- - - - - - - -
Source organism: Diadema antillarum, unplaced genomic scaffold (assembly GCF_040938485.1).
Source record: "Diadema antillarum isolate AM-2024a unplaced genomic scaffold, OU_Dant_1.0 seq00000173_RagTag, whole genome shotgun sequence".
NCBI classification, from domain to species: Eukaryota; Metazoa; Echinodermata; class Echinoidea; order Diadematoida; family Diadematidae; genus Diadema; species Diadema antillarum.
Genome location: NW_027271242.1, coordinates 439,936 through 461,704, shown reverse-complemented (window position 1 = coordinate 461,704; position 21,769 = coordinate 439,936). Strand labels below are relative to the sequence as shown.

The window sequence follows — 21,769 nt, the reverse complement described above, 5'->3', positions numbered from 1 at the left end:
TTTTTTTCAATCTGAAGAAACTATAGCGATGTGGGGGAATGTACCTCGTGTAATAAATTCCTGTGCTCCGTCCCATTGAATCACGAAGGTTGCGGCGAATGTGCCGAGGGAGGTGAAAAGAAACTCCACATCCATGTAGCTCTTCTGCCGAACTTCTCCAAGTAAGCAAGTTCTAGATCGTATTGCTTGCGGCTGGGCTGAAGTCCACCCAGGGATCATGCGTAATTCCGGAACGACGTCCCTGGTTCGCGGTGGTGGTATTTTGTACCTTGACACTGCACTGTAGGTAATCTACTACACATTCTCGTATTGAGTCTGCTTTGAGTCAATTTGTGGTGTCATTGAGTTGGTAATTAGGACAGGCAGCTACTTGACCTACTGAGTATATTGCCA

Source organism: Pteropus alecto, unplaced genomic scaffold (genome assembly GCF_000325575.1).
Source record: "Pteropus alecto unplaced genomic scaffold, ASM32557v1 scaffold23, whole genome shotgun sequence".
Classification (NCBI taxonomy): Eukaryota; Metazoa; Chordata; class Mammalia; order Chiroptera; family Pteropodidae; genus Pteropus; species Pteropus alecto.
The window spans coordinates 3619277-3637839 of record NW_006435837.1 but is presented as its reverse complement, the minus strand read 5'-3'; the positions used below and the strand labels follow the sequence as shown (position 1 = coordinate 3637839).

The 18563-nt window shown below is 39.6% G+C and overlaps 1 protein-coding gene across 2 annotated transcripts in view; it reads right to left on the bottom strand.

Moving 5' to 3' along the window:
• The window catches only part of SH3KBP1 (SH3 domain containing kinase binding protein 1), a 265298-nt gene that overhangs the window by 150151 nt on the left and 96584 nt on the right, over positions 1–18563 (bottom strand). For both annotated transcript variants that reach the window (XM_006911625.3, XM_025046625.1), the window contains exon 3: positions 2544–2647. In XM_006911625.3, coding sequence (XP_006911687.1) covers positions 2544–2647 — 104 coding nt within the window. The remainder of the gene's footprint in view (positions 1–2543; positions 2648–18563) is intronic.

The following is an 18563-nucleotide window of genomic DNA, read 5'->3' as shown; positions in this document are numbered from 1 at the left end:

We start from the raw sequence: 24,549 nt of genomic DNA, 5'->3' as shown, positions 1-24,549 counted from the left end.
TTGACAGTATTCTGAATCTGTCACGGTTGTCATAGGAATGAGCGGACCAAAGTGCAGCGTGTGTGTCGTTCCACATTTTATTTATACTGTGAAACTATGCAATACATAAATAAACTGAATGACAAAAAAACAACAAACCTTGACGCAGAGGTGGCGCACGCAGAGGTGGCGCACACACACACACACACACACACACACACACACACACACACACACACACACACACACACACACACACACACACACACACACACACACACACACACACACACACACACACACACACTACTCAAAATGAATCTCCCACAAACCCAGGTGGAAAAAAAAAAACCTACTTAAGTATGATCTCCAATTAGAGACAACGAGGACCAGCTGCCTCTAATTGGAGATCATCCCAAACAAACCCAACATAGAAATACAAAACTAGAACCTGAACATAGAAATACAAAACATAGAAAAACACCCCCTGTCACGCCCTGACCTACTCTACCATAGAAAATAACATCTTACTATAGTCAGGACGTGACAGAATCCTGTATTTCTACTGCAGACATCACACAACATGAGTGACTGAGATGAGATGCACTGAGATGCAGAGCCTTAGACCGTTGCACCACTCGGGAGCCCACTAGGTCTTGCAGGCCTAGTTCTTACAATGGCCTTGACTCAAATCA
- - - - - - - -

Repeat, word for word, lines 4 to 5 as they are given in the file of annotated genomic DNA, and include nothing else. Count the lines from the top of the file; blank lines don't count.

Genome location: NW_027271242.1, coordinates 439,936 through 461,704, shown reverse-complemented (window position 1 = coordinate 461,704; position 21,769 = coordinate 439,936). Strand labels below are relative to the sequence as shown.

The window sequence follows — 21,769 nt, the reverse complement described above, 5'->3', positions numbered from 1 at the left end: